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I have a project/idea I am working on but I am only 14 years old and I need some help.

I'm looking for an endothermic reaction that gets below freezing, but the chemicals before the reaction and after the reaction is over are safe to touch and safe for the environment. The reaction can be harmful to plant life, but only for a short time before it decays or whatever needs to happen for it to be safe. I do not want it to have long term effects.

Additionally, two important parts are that these substances need to be easy to obtain and need to not to be a fertilizer.

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    $\begingroup$ A classic one is ammonium nitrate. $\endgroup$ – Yunfei Ma Mar 31 '16 at 3:17
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    $\begingroup$ @YunfeiMa Not especially safe to handle (oxidizer, can explode if mixed with the wrong thing), potentially difficult to obtain (restricted e.g. in USA b/c of explosive uses), and it's a fertilizer. $\endgroup$ – hBy2Py Mar 31 '16 at 3:36
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The reaction of baking soda and citric acid (both are easy to come by and safe) in water does cool the water noticeably. I have tried it multiple times, and while it does not reach freezing, it will reliably reach $6\ ^\circ \mathrm{C}\ \left(43\ ^\circ \mathrm{F}\right)$, which is cold to the touch.

Add 4 teaspoons each of sodium bicaronate (baking soda) and citric acid to a cup. Then add the smallest amount of water you can and start stirring!

You can tell a chemical reaction is occurring because a gas is produced:

$$\ce{3NaHCO3 + H3C6H5O7 -> Na3C6H5O7 + 3CO2(g) + 3H2O}$$

But, wait! We want a temperature below freezing! It might seem a little like cheating, but the reaction still works. Carbon dioxide bubbles are still produced, and the temprature gets down to around $-6\ ^\circ \mathrm{C}\ \left(21\ ^\circ \mathrm{F}\right)$.

If you do not have a thermometer, you can prove the second version is colder than the freezing point of water by doing the following:

  1. Get a small, flat piece of wood and dampen the top surface of it.
  2. Do the reaction in a glass, using 4 teaspoons each baking soda and citric acid and replacing the water with crushed ice.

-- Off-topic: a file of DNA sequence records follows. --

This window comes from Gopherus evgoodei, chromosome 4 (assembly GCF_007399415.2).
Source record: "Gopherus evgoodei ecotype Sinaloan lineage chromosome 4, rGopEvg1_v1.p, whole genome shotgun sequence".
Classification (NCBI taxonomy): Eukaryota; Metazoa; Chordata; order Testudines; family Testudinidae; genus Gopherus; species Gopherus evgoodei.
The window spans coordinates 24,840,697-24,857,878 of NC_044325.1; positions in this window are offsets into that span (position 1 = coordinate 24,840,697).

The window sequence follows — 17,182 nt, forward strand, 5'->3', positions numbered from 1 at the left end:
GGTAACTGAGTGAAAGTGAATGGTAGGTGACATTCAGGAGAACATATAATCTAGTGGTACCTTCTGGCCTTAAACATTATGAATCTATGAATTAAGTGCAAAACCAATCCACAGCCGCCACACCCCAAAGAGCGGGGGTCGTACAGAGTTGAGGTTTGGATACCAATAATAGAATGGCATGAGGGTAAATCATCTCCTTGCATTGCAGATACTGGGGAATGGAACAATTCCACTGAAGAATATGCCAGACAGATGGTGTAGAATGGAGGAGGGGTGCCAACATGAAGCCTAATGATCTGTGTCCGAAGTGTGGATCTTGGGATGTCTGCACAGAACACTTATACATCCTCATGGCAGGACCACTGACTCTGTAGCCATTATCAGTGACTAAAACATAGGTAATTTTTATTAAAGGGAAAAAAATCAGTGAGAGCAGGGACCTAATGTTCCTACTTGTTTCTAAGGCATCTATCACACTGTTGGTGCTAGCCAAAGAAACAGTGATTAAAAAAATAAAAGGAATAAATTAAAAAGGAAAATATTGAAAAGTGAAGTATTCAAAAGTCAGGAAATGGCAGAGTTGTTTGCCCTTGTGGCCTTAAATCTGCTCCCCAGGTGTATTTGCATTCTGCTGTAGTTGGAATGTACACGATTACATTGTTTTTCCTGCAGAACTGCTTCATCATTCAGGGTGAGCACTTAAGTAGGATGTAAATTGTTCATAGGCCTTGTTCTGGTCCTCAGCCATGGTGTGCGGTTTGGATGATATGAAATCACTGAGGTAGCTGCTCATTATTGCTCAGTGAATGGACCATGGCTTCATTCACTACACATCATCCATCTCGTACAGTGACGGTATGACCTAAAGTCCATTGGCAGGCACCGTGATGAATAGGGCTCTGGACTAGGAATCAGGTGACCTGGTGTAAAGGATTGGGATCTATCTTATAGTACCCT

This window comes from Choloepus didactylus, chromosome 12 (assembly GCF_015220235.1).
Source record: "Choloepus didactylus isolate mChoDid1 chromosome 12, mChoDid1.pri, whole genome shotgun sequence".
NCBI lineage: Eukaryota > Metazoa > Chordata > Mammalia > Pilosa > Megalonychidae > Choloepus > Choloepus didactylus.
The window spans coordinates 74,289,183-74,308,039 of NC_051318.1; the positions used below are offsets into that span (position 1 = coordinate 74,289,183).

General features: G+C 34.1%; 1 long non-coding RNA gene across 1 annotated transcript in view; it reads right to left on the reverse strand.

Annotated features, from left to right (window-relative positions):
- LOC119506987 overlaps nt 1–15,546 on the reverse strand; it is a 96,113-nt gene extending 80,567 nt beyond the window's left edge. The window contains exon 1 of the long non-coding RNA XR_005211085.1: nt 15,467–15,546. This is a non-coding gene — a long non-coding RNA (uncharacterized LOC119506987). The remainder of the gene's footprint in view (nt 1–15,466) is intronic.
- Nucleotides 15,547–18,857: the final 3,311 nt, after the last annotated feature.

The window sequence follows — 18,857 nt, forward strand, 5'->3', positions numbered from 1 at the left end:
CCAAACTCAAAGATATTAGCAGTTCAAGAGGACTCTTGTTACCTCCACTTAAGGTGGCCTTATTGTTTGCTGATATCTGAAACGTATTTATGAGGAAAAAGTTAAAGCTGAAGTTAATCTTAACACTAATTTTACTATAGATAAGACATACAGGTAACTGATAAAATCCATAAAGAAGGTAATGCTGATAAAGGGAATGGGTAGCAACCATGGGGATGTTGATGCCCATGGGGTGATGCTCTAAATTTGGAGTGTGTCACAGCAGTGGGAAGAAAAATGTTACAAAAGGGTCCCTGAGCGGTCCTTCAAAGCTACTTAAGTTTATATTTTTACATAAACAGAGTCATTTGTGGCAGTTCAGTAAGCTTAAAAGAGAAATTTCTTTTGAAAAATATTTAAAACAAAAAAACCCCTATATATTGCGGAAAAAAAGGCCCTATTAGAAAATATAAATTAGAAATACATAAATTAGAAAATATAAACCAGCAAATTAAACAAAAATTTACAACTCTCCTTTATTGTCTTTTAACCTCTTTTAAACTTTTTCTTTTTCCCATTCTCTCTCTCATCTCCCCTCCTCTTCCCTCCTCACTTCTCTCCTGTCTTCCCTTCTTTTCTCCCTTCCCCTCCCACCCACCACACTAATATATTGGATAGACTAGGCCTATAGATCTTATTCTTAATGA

3. As the temperature drops, the water between the wood and the glass will freeze, freezing the glass to the wood. If you lift the glass, the wood will stick to it.
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The evaporation of hexane is endothermic. n-Hexane has a low enthalpy of vaporization at $31.56\ \mathrm{kJ\ mol^{-1}}$ at $25^\circ \mathrm{C}^{[1]}$, compared to water, which is $43.99\ \mathrm{kJ\ mol^{-1}}$ at $25^\circ \mathrm{C}^{[2]}$. This means that hexane quickly and easily absorbs heat from its surroundings, and can get well bellow $0^\circ \mathrm{C}$. Indeed, I recall performing an experiment in high school whereby paper towels dipped in different solvents were wrapped around the end of thermometers, and the lowest temperatures were recorded. By far hexane was the lowest at something below $-10^\circ \mathrm{C}$.

n-Hexane is definitely not a fertilizer, and doesn't do any serious damage to the environment like chlorofluorocarbons do. Your main concern would be storing it in a cool well ventilated space and keeping it away from open flames, as it is very volatile and flammable. Additionally I would recommend you work with nitrile gloves, as they are insoluble in hexane. Hexane is a very non-polar molecule and can dissolve your epithelial cell membranes. It's not immediately dangerous, however, so just take caution not to get too much on your skin.

If you find hexane too hard to obtain, acetone would have similar qualities, and is easily obtained at the grocery store as nail polish remover.


[1] Majer, V.; Svoboda, V., Enthalpies of Vaporization of Organic Compounds: A Critical Review and Data Compilation, Blackwell Scientific Publications, Oxford, 1985, 300.

[2] Marsh, K. N., Ed., Recommended Reference Materials for the Realization of Physicochemical Properties, Blackwell, Oxford, 1987.

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    $\begingroup$ Came across this and wanted to add something. n-hexane has been classified as causing nerve damage and polyneuropathy at high levels of exposure. Neurotoxicity has been observed in rats. Not one to use. Always check all reactants and products for a reaction with CLEAPPS, the EPA or another hazcard provider. epa.gov/sites/production/files/2016-09/documents/hexane.pdf $\endgroup$ – Ben Jun 26 '18 at 11:28

protected by Community Oct 12 '18 at 15:26

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